MGMW History

Tony Willard The quiet determination of one man saw the formation of the Midland Group of Motoring Writers back in 1989.

It was perhaps somewhat of an anomaly that until then the heart of the British motor industry had no motoring writers' group. Other areas of the country had such groups but the Midlands was sadly lacking.

This thought had obviously struck well-known Midlands newsman Tony Willard (right). He decided that a Midland group was needed and with help from the press lists of Rover and Peugeot a call was put out to attend a preliminary meeting at the National Motorcycle Museum. Such was the response that the group was officially formed a few weeks later at a meeting of the ad-hoc committee at the Belfry near Sutton Coldfield.

Three decades later the motoring landscape has changed beyond anything that those first group members could ever have envisaged. The group is perhaps more relevant than ever nowadays and has members from the new media of websites, blogs, vlogs and podcasts as well as traditional print media.

In a challenging environment the group offers test car rotas to assist members and has embraced the world of social media itself with a web and social media presence. It has also organised a social media course for members.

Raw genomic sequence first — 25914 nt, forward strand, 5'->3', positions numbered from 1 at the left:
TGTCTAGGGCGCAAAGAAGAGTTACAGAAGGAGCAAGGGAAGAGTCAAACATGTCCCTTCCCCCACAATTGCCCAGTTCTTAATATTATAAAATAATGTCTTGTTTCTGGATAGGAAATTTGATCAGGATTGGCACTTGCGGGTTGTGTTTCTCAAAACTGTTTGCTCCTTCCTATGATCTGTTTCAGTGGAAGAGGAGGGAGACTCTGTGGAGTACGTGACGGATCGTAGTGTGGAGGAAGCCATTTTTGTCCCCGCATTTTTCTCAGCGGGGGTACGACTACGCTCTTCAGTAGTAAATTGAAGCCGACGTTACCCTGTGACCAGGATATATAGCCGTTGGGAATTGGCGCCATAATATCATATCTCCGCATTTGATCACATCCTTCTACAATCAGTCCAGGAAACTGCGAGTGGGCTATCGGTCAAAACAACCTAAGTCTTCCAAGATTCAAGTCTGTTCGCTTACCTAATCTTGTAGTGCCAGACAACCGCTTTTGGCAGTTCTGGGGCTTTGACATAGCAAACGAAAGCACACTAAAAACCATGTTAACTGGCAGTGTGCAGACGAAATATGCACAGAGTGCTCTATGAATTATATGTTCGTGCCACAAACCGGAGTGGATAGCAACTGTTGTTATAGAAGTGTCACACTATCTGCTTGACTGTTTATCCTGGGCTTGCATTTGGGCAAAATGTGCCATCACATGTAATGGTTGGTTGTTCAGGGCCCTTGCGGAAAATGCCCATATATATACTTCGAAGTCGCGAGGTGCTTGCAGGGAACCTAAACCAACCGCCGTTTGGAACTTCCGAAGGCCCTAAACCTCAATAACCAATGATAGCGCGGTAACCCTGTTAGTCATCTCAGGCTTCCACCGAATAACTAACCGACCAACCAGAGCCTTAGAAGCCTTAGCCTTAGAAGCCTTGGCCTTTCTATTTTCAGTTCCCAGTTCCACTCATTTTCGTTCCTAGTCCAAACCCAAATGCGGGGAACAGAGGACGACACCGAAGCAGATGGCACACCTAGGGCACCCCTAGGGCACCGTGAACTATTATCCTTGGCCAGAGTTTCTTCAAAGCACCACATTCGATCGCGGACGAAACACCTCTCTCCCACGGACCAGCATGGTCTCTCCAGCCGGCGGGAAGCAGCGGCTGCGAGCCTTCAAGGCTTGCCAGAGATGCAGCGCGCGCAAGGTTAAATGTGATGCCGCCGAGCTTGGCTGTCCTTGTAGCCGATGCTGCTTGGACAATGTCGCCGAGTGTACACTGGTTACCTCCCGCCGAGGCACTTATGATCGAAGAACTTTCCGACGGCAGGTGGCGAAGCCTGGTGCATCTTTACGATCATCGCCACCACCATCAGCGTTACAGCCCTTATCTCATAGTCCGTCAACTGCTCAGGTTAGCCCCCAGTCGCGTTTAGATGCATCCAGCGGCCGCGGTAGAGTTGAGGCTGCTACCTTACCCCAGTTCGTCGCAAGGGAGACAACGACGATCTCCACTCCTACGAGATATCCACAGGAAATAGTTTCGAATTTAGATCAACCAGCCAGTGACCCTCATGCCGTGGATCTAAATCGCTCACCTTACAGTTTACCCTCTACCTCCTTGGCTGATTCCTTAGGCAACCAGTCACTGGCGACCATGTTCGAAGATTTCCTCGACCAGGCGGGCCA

We still have some of our original members from 1989 when the group was formed. Obviously youngsters at the time! Sadly we have also lost more than a few including Tony Willard, our founder, and Pat Braithwaite who was one of our first committee members.

Over the group’s 30 years it has only had four chairmen, Cliff Webb, Tony Willard, Ian Donaldson and the current incumbent Andrew Noakes. It perhaps shows the stability of the group in somewhat unstable times for both the motor industry and the media.

There is no doubt that the group system has had to adapt and change to stay relevant. What will happen in the coming years? Well cars will not be going away anytime soon despite the predictions of their imminent demise. It may be that electric power will take over from petrol, certainly diesel, sooner rather than later. The loss of tax revenue from such a move may also see the spectre of road pricing rear its head and manufacturers will continue to face substantial challenges.

Motorists and industry watchers need unbiased reporting on what will certainly be an interesting time for the motor industry. Thirty years after its formation members of the Midland Group of Motoring Writers will continue to be well placed to report on how the industry looks to meet these challenges.